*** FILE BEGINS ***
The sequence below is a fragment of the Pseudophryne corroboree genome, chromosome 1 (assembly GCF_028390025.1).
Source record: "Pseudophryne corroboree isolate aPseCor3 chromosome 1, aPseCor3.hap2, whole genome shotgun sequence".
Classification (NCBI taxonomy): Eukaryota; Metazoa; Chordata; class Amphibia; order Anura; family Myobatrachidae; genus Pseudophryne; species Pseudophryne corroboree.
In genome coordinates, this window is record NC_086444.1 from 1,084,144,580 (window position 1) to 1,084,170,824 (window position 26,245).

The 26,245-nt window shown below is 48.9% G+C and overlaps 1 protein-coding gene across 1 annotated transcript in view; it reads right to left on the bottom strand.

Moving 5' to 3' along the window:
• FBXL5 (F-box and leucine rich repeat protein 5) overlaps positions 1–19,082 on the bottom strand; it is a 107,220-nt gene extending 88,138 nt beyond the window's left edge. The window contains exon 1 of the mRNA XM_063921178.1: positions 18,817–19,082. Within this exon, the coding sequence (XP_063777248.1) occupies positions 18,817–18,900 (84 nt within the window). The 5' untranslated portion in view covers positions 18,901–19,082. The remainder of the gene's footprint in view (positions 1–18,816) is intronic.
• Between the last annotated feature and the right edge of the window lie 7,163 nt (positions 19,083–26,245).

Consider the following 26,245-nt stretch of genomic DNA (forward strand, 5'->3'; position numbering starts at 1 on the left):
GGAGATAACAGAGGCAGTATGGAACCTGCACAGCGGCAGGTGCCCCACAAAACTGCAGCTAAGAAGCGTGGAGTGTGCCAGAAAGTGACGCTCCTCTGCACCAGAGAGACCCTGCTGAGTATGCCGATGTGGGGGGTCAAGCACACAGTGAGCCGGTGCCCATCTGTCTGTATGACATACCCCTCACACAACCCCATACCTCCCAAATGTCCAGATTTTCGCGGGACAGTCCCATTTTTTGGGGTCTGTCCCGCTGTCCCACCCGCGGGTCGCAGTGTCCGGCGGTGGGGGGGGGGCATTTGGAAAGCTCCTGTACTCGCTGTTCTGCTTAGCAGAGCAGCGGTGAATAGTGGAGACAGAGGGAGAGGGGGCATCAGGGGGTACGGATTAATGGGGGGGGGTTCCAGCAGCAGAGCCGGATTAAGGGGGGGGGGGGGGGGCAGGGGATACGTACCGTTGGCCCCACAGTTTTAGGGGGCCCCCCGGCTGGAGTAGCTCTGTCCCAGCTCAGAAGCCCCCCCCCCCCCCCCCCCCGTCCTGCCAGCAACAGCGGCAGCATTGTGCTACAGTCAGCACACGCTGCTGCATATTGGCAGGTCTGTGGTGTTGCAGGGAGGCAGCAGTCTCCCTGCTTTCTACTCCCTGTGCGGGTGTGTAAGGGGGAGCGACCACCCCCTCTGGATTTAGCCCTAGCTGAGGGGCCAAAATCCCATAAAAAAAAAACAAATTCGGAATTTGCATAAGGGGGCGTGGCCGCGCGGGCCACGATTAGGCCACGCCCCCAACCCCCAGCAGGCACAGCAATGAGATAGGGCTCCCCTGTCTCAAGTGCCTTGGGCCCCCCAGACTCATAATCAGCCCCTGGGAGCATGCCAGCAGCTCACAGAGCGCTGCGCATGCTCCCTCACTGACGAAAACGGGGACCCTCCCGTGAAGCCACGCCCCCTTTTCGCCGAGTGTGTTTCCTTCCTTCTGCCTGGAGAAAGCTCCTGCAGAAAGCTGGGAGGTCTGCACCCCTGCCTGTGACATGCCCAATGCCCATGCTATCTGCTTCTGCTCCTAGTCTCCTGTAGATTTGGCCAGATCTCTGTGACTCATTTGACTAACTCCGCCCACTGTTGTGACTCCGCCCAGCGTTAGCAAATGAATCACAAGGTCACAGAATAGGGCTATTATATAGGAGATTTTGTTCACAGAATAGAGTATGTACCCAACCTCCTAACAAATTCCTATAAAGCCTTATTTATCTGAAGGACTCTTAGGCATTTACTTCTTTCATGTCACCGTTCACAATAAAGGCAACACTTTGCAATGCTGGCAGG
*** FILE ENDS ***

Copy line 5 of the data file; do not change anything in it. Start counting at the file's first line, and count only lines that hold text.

The 26,245-nt window shown below is 48.9% G+C and overlaps 1 protein-coding gene across 1 annotated transcript in view; it reads right to left on the bottom strand.